06. Advanced PlayerBall Controls

Introduction

This tutorial will implement more advanced controls for the PlayerBall. Most games with first-person control (that is control where you directly direct an Entity, as opposed to third person control like RTS games – not to be confused with first person view) have fairly complex control logic. We’ll be implementing more advanced controls in our game, investigating the logic in detail along the way.

Velocity vs. Acceleration

Our current implementation provides immediate control over the PlayerBall’s velocity values:

this.XVelocity = MovementInput.X * MovementSpeed;
this.YVelocity = MovementInput.Y * MovementSpeed;

In other words, if the input for moving right is held (whether that’s a keyboard key or an Xbox360 analog stick), the PlayerBall immediately moves at maximum speed. Similarly, when the movement input is released, the PlayerBall immediately stops.

As mentioned earlier, this logic prevents the collision relationship from making the ball bounce.

We will modify our input code to gradually add to the speed of the PlayerBall when the input is held down. To do this, we’ll change our code to set the PlayerBall’s acceleration rather than velocity. Modify the MovementActivity in PlayerBall.cs as follows:

private void MovementActivity()
{
    if (MovementInput != null)
    {
        this.XAcceleration = MovementInput.X * MovementSpeed;
        this.YAcceleration = MovementInput.Y * MovementSpeed;
    }
}

Notice that the code above still uses the MovementSpeed variable, which can be modified in Glue. This value can be increased to make movement more responsive. You may want to increase this value from 10 to a larger number such as 300.

Now our ball can bounce against the walls, and it doesn’t immediately speed up or slow down – it takes some time to gain speed.

Since we’re no longer modifying velocity values directly (acceleration values indirectly modify velocity), the ball continues to move even after releasing input. We’ll address this in the next section.

Reducing Momentum

We’ll use the Drag property to slow the PlayerBall. Drag modifies velocity proportionally and in the opposite direction of current Velocity. In other words, drag slows an object regardless of its movement direction. The faster an object is moving, the more Drag reduces its velocity. Drag is a built-in variable on all Entities, so if you are creating a game which uses acceleration to move an object, you may want to also implement Drag.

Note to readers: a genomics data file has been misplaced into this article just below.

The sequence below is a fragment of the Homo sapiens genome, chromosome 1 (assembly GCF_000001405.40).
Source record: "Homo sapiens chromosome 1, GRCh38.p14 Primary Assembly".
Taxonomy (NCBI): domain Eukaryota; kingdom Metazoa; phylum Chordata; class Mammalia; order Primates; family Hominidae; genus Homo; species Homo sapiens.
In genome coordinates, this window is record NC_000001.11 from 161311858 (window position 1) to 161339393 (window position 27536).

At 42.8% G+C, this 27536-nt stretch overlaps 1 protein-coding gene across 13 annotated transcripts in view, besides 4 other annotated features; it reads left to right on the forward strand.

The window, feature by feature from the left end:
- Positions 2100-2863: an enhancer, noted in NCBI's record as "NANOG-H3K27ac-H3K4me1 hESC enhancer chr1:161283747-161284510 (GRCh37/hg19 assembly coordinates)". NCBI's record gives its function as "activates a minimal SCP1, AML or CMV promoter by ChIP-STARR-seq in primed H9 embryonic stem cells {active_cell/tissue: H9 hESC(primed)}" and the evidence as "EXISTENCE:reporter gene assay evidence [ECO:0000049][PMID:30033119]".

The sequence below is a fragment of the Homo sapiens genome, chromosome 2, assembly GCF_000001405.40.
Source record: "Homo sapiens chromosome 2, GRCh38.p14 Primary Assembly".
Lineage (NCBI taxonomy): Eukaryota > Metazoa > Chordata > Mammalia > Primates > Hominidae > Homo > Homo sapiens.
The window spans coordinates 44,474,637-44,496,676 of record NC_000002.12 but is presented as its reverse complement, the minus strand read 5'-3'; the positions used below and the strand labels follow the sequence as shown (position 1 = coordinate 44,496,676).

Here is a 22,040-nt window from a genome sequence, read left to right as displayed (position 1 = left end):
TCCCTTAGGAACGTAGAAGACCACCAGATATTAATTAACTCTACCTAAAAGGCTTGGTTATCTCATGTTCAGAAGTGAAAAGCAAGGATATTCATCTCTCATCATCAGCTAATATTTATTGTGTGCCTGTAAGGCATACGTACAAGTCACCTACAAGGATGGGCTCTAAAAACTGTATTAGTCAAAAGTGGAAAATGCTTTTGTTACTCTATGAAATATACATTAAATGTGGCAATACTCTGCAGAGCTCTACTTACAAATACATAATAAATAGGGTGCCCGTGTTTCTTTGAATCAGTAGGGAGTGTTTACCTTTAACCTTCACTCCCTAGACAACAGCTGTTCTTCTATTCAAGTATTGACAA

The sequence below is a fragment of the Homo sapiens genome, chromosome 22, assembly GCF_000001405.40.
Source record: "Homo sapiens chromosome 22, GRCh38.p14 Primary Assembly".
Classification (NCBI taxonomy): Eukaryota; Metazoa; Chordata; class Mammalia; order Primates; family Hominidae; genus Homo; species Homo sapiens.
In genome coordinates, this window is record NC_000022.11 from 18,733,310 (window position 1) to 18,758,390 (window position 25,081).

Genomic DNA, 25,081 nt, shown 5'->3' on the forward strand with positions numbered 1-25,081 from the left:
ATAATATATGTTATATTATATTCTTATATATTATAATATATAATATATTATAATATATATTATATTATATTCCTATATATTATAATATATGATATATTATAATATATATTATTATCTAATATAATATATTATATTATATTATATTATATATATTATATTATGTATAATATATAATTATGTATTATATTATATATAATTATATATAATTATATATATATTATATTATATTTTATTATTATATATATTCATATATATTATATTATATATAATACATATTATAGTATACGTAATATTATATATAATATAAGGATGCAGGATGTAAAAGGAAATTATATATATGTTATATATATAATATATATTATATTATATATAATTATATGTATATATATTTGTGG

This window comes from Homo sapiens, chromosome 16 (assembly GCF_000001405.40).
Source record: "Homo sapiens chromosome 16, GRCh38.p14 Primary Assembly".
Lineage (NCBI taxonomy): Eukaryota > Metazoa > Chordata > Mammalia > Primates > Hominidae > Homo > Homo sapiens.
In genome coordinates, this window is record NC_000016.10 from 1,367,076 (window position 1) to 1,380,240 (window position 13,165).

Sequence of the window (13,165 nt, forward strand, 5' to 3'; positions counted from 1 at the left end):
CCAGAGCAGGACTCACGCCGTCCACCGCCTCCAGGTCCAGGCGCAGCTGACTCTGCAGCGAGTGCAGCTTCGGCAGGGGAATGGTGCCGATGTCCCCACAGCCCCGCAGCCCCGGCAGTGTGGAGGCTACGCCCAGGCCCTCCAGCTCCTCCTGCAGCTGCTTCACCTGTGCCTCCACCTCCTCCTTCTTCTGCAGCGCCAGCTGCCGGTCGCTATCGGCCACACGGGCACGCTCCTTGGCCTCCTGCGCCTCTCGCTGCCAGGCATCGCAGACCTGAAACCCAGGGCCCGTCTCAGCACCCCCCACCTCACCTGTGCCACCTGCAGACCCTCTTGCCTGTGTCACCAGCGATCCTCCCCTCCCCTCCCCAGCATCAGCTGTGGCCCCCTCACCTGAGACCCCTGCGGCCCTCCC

Drag is applied whether an object is accelerating or not. Since it slows an object down by more when the object is moving faster, it will in effect create a maximum movement speed for our PlayerBall.

To add Drag to the PlayerBall Entity:

  1. Select the PlayerBall Entity in Glue
  2. Select the Variable tab
  3. Click the Add New Variable button
  4. Select the Expose an existing variable option
  5. Click the Drag variable
  6. Click OK
  7. Change the Drag variable to 1

The addition of Drag has changed the way our ball moves:

  1. The ball now has a maximum speed
  2. Releasing all input results in the ball slowing down
  3. The ball does not accelerate as quickly as it used to

We’ll increase the MovementSpeed to make up for the addition of Drag on the PlayerBall’s acceleration. Feel free to play with the MovementSpeed variable. A value around 350 should result in responsive movement.

Bouncing Elasticity

The previous tutorial created a collision relationship between the PlayerBall and Walls. Now that we have bouncing implemented, we can revisit the PlayerListVsWalls collision relationship. Notice that the relationship provides an Elasticity value as shown in the following image:

This value controls how much velocity is preserved after a collision occurs. A value of 1 indicates that 100% of the velocity is preserved. A value less than 1 will result in some of the velocity being absorbed. Feel free to play with this number to create a bounce elasticity that you like. If you want the balls to remain bouncy, you can keep it at 1. If you want the walls to absorb some of the PlayerBall velocity, try putting a (positive) value less than 1, such as 0.5.

Conclusion

Now we’re getting somewhere! The game is starting to feel pretty solid. Next we’ll add a Puck Entity which can be used to score goals.

<- Creating the Screen CollisionCreating the Puck Entity ->